What’s a Freakonomic? And Why Does it Matter?
Sometimes it's necessary to go a long distance out of the way in order to come back a short distance correctly. So said Edward Albee and so say I, now that I have seen and read the blog that I found in my inbox today, written by Al Reis about Stephen Levitt's Freakonomics, and forwarded by Publishing Executive's own Bob Sacks.
That's already a long way to go for a useful nugget, and that was only the beginning. The Freakonomics blog reminded me of a time when I was consulting for a publisher who had invented a very successful and very targeted magazine category, the category of video game strategy guides. Another publisher was gearing up to launch a massive competitor, with the goal of a million copies distribution, and my client was worried. Worried, that is, until I told him that the new magazine was going to have a lifestyle focus. Then he laughed, gave me a high five, and invited me out for some sushi.
Freakonomics tells us that when you expand a brand you often contract the market. Beer manufacturers introduced light beer and lost share of market; Burger King expanded its line and lost share of market; Sears Roebuck expanded its line and lost share of market. It's the opposite of what you might expect to see happen; but then, according to Freakonomics, logic has nothing to do with marketing.
Except to me these results seem utterly logical, or at least common-sensical. Every successful marketer knows that the secret to success in marketing is narrowing your focus to a core group, a target market. In fact, one of the most effective things that a marketer-or editor-can do is to envision one person who represents the target market or audience and speak to that one person. The attempt to speak to everyone waters down your message so you're speaking to no one.
As T.S. Eliot (and I) have said: "the end of our exploring will be to arrive at where we started." Freakonomics takes me back to one of the basic principles of marketing, which is also one of the basic principles of publishing: target your audience.
How does that relate to lifestyle? Only that the "lifestyle" concept is often used to diffuse the focus of a publication, to take it from its core mission so it can be all things to all people. Rather than a magazine telling people how to beat a video game, it becomes a magazine about how video gamers spend their time when not gaming, which in turn carries the implication that people who are NOT video gamers might also enjoy reading about these activities. WHICH non-gamers want to read it? Any that share the qualities of gamers; and since gamers are just like you and me, that means, well, everybody. And then what is to distinguish a special interest title from every magazine on every checkout in the country-except, perhaps, the absence of the very substantial financial resources that put those titles on the checkout to begin with?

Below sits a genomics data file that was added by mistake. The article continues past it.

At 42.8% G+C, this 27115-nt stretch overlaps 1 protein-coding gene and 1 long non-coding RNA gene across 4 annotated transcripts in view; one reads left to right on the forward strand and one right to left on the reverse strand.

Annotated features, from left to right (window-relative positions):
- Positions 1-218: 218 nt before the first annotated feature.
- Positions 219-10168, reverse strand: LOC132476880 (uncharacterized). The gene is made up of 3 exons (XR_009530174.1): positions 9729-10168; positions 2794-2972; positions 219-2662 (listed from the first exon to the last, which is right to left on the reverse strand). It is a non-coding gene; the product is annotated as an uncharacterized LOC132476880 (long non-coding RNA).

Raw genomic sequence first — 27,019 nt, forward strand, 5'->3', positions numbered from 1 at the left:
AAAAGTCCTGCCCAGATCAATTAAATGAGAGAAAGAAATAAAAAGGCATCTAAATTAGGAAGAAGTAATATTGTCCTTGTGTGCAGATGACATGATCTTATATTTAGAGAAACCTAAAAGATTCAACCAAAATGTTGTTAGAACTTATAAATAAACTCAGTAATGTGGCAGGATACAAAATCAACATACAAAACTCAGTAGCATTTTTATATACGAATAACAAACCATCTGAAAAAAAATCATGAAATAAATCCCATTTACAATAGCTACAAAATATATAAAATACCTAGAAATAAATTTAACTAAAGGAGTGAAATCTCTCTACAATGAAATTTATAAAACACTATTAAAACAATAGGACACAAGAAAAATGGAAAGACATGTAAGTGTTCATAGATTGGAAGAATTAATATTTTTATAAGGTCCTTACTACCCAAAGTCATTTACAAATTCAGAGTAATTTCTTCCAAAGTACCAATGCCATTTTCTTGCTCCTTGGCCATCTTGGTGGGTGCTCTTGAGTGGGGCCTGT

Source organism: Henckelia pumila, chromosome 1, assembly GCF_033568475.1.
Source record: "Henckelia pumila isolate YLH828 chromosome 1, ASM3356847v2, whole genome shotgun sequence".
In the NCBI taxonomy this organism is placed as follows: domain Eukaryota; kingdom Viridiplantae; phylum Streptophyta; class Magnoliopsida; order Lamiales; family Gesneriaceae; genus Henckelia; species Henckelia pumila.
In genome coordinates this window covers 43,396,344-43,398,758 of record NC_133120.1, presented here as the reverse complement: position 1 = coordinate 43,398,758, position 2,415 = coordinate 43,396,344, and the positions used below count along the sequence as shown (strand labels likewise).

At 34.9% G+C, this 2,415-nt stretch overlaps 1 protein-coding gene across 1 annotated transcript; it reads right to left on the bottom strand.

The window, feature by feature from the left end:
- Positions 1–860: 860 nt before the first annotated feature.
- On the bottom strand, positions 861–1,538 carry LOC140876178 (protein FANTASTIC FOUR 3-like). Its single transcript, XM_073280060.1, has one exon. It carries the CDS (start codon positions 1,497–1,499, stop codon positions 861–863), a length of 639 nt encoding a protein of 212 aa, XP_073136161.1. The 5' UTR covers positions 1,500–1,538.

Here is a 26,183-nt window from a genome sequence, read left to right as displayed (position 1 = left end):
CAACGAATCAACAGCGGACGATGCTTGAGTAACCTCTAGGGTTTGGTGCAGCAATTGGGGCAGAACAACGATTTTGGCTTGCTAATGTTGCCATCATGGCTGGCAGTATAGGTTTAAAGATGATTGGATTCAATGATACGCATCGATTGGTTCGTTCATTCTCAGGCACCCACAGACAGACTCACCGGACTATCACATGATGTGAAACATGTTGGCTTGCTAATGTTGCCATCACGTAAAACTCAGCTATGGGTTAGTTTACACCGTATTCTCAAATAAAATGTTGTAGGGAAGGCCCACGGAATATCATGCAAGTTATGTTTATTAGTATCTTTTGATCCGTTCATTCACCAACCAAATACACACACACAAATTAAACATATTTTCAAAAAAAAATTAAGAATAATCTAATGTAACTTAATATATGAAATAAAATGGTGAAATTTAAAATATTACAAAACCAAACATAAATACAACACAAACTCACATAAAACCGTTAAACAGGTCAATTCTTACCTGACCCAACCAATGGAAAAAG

Just this morning I spoke to the publisher of a special interest magazine who is succumbing to lifestyle's lure. She doesn't want to limit her audience to people doing her sport or using the relevant equipment; she wants to catch the people on the fringes. Well, the way to catch the people on the fringes is to speak to the people at the core. If you know who those people are, if you speak to them in a clear and relevant way, then you are also speaking to the people who want to be like that core group, who aspire to join that core group. As that video game publisher learned years ago, publishers continue to learn today: Speak to everybody and you speak to nobody.
Linda Ruth, as president of PSCS Consulting (www.PSCSConsulting.com), offers communication companies worldwide the keys to magazine launches, search engine optimization and audience development online and at retail. She is a pioneer in the fields of Online Audience Optimization (OAO) and gamification for content publishers. Her books, "Internet Marketing for Magazine Publishers" ; "How to Market your Newsstand Magazine"; and "Secrets of SEO for Publishers" can be found on Amazon. Find her online at Google Plus, Magazine Dojo, LinkedIn, and Twitter @Linda_Ruth.